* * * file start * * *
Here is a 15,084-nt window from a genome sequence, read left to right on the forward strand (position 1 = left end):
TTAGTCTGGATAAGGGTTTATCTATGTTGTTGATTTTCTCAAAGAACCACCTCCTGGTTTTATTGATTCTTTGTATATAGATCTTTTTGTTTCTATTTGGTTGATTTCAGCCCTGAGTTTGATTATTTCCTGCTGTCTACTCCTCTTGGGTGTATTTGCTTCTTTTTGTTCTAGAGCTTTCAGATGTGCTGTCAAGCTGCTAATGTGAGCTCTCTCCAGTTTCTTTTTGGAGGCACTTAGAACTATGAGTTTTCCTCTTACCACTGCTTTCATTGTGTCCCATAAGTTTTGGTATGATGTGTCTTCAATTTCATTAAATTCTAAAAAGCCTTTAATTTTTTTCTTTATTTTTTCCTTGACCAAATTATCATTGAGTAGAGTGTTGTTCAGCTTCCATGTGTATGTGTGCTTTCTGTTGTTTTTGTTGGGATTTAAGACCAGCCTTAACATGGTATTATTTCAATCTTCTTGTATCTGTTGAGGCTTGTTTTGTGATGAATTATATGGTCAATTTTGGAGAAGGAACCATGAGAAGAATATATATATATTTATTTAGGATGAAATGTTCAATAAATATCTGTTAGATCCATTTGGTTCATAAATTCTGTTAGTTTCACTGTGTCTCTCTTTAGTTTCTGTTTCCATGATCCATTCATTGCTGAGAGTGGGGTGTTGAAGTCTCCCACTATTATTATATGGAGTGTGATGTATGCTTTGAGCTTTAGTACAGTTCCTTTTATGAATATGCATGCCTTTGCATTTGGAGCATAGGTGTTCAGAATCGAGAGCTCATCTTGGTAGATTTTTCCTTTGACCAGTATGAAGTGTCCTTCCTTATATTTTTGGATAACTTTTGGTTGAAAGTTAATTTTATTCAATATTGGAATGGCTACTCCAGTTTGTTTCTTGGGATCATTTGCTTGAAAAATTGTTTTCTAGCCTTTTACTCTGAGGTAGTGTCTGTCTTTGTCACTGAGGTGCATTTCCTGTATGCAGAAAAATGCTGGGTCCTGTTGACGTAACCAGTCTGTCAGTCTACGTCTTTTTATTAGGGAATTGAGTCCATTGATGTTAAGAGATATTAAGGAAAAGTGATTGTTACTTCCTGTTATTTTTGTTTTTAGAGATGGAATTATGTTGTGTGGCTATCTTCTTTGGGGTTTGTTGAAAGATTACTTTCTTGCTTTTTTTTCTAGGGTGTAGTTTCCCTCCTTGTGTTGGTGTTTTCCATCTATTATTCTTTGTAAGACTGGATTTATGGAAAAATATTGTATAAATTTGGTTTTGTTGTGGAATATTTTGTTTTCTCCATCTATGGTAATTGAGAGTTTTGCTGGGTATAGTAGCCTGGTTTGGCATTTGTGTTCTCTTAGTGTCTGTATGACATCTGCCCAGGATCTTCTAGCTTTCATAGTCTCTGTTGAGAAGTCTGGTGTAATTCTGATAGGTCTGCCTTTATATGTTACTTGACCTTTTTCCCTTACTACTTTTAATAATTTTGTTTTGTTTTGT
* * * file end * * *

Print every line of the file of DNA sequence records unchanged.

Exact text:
Here is a 15,084-nt window from a genome sequence, read left to right on the forward strand (position 1 = left end):
TTAGTCTGGATAAGGGTTTATCTATGTTGTTGATTTTCTCAAAGAACCACCTCCTGGTTTTATTGATTCTTTGTATATAGATCTTTTTGTTTCTATTTGGTTGATTTCAGCCCTGAGTTTGATTATTTCCTGCTGTCTACTCCTCTTGGGTGTATTTGCTTCTTTTTGTTCTAGAGCTTTCAGATGTGCTGTCAAGCTGCTAATGTGAGCTCTCTCCAGTTTCTTTTTGGAGGCACTTAGAACTATGAGTTTTCCTCTTACCACTGCTTTCATTGTGTCCCATAAGTTTTGGTATGATGTGTCTTCAATTTCATTAAATTCTAAAAAGCCTTTAATTTTTTTCTTTATTTTTTCCTTGACCAAATTATCATTGAGTAGAGTGTTGTTCAGCTTCCATGTGTATGTGTGCTTTCTGTTGTTTTTGTTGGGATTTAAGACCAGCCTTAACATGGTATTATTTCAATCTTCTTGTATCTGTTGAGGCTTGTTTTGTGATGAATTATATGGTCAATTTTGGAGAAGGAACCATGAGAAGAATATATATATATTTATTTAGGATGAAATGTTCAATAAATATCTGTTAGATCCATTTGGTTCATAAATTCTGTTAGTTTCACTGTGTCTCTCTTTAGTTTCTGTTTCCATGATCCATTCATTGCTGAGAGTGGGGTGTTGAAGTCTCCCACTATTATTATATGGAGTGTGATGTATGCTTTGAGCTTTAGTACAGTTCCTTTTATGAATATGCATGCCTTTGCATTTGGAGCATAGGTGTTCAGAATCGAGAGCTCATCTTGGTAGATTTTTCCTTTGACCAGTATGAAGTGTCCTTCCTTATATTTTTGGATAACTTTTGGTTGAAAGTTAATTTTATTCAATATTGGAATGGCTACTCCAGTTTGTTTCTTGGGATCATTTGCTTGAAAAATTGTTTTCTAGCCTTTTACTCTGAGGTAGTGTCTGTCTTTGTCACTGAGGTGCATTTCCTGTATGCAGAAAAATGCTGGGTCCTGTTGACGTAACCAGTCTGTCAGTCTACGTCTTTTTATTAGGGAATTGAGTCCATTGATGTTAAGAGATATTAAGGAAAAGTGATTGTTACTTCCTGTTATTTTTGTTTTTAGAGATGGAATTATGTTGTGTGGCTATCTTCTTTGGGGTTTGTTGAAAGATTACTTTCTTGCTTTTTTTTCTAGGGTGTAGTTTCCCTCCTTGTGTTGGTGTTTTCCATCTATTATTCTTTGTAAGACTGGATTTATGGAAAAATATTGTATAAATTTGGTTTTGTTGTGGAATATTTTGTTTTCTCCATCTATGGTAATTGAGAGTTTTGCTGGGTATAGTAGCCTGGTTTGGCATTTGTGTTCTCTTAGTGTCTGTATGACATCTGCCCAGGATCTTCTAGCTTTCATAGTCTCTGTTGAGAAGTCTGGTGTAATTCTGATAGGTCTGCCTTTATATGTTACTTGACCTTTTTCCCTTACTACTTTTAATAATTTTGTTTTGTTTTGT